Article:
US Firm Azure to 3D Print 10 Homes Using Recycled Plastics
California-based 3D-printing construction start-up Azure Printed Homes (Azure) has been commissioned for a major new undertaking. Real estate company Reinhabit has tasked them with building eco-friendly homes across Southern California, made of recycled plastic. While this is not Azure’s first project, the scale is significant. These ten constructions will be placed in three locations across the region.
According to Reinhabit, the necessity of this project is in part due to its location. California is experiencing housing shortages and therefore companies like Reinhabit need to search for innovative ways to build in shorter time frames. They are particularly impressed by Azure’s ability to produce at speed using 3D printing; according to the latter, they can build structures ‘70% faster’ than traditional methods. From a business perspective, this is a significant advantage, with Co-Founders Rudy and Kim Dvorak referencing the ‘impressive ROI’ for 3D printed homes.
Indeed, Azure’s figures speak for themselves. With pre-orders exceeding 16 million USD and plans to sell full-sized homes by 2024, Azure is a major innovator in housing. Their use of plastics destined for land-fill reduces waste and circumvents the potential any resourcing issues. The company is a member of the Green Business Bureau, a group which rewards environmental initiatives and promotes sustainability in business.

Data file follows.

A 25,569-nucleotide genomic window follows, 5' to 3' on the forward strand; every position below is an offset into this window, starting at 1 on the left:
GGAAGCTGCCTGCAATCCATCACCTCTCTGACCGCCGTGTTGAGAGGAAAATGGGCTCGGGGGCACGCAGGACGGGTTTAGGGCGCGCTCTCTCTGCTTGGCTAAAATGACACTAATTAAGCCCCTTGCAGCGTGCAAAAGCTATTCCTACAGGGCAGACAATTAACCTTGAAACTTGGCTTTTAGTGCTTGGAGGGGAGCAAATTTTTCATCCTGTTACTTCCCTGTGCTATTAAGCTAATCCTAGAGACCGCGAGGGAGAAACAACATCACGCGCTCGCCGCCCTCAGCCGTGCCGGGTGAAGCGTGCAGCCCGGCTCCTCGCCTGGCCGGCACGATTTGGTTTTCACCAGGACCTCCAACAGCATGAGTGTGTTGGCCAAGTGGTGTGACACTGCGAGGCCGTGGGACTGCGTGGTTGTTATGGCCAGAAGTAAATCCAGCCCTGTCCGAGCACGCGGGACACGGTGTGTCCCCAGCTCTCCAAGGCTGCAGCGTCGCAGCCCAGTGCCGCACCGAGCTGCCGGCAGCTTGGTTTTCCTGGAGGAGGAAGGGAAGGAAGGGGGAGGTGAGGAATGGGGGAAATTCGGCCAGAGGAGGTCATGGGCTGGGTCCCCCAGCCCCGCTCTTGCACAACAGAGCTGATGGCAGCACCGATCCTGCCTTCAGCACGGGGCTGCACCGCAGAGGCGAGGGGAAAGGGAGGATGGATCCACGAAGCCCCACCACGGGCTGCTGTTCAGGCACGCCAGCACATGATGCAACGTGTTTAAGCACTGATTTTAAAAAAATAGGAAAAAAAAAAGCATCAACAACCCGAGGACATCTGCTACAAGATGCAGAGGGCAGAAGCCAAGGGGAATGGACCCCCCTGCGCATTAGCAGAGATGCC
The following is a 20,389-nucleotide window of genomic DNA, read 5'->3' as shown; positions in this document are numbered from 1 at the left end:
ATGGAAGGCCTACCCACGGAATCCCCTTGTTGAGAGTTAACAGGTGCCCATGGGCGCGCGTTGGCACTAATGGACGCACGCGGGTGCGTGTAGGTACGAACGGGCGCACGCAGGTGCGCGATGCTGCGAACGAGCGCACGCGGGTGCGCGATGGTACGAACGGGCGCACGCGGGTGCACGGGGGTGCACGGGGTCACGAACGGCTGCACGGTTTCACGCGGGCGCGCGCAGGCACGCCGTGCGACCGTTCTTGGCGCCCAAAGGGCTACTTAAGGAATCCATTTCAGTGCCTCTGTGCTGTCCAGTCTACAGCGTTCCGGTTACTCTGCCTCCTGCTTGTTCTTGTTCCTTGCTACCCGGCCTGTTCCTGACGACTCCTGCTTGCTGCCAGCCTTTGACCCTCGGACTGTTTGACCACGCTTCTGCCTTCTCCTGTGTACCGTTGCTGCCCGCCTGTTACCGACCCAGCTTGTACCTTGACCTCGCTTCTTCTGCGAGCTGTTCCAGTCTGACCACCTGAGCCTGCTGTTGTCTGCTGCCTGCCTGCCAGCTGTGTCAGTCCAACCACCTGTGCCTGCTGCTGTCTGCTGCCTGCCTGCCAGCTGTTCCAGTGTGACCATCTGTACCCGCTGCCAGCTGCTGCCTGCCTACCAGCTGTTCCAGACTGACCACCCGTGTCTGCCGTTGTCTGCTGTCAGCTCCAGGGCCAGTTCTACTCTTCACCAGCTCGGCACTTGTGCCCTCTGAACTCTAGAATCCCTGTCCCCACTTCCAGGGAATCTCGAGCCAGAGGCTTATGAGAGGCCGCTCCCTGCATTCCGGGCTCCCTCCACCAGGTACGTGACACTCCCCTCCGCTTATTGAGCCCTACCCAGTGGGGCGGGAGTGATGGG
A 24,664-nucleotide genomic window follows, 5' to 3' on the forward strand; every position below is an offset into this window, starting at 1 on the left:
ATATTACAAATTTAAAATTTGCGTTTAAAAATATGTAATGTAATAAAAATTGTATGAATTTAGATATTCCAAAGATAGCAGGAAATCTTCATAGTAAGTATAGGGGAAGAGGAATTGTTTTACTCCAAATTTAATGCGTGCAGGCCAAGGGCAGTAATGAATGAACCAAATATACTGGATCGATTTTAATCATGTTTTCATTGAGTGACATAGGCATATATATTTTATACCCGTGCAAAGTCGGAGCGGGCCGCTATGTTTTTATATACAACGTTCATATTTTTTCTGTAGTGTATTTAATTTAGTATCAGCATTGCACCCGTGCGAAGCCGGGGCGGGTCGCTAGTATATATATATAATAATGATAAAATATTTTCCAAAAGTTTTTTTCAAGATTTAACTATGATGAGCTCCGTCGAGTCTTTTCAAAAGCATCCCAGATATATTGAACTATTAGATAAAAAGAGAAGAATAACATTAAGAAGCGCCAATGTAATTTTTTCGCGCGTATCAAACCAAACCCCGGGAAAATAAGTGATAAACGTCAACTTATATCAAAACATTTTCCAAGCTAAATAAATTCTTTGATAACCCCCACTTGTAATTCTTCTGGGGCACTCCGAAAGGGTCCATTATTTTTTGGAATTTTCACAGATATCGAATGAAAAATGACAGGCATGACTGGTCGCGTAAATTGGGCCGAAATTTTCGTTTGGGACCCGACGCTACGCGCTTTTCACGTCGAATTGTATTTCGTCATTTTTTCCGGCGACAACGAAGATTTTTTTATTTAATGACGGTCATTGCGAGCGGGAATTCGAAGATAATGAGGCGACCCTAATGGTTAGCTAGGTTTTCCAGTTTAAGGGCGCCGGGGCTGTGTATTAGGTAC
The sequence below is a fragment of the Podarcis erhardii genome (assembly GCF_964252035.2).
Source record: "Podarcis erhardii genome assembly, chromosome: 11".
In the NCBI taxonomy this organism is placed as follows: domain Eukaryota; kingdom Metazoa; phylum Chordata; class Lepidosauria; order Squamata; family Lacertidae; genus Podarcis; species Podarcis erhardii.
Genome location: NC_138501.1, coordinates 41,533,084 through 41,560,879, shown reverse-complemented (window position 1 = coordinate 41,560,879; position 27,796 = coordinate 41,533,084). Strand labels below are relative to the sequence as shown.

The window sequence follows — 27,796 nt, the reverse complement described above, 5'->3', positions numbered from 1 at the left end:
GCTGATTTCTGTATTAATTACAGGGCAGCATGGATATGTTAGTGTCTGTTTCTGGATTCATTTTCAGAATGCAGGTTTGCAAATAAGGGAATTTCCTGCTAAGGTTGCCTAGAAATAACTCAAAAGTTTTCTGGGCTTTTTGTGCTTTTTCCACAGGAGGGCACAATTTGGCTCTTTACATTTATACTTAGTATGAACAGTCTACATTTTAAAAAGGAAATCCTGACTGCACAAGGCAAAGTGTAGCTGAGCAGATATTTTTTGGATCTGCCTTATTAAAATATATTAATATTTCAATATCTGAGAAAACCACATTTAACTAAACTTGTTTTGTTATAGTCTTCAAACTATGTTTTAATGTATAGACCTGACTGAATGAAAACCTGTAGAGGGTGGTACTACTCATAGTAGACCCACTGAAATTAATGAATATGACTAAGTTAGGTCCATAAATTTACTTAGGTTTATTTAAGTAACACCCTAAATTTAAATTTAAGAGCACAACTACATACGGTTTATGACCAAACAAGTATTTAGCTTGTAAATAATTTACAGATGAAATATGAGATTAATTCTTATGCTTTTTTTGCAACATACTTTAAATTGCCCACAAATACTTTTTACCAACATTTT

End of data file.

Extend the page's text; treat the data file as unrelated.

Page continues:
Sustainable housing for the future
The benefits of Azure 3D printed homes are not only to the developer but also to the consumer. The company plans to combine absolute airtightness and low-carbon technologies (such as heat pumps and solar energy) to eliminate home energy consumption bills. This is increasingly important in a world experiencing a climate crisis, and will only become more essential over time as resources diminish. Furthermore, Azure will soon allow consumers to design units to exactly their wish using a 3D configurator. This allows the consumer to visualise the product as the initial step. They can design their exact wish and make corrections from the start.
Of course, they are not the first company to create 3D construction in the US. Recently, the US has produced the first two story building using 3D printing, and many other projects are ongoing. It is a field which will test the capabilities of 3D printing and the open-mindedness of the consumer, as people begin to adjust to newer methods of production and of living. For the full details of the report, the press release is available here.
What do you think of this latest project? Should sustainable housing be more common? Let us know in a comment below or on our LinkedIn, Facebook, and Twitter pages! Don’t forget to sign up for our free weekly Newsletter here, the latest 3D printing news straight to your inbox! You can also find all our videos on our YouTube channel.
*Cover photo credit: Azure Printed Homes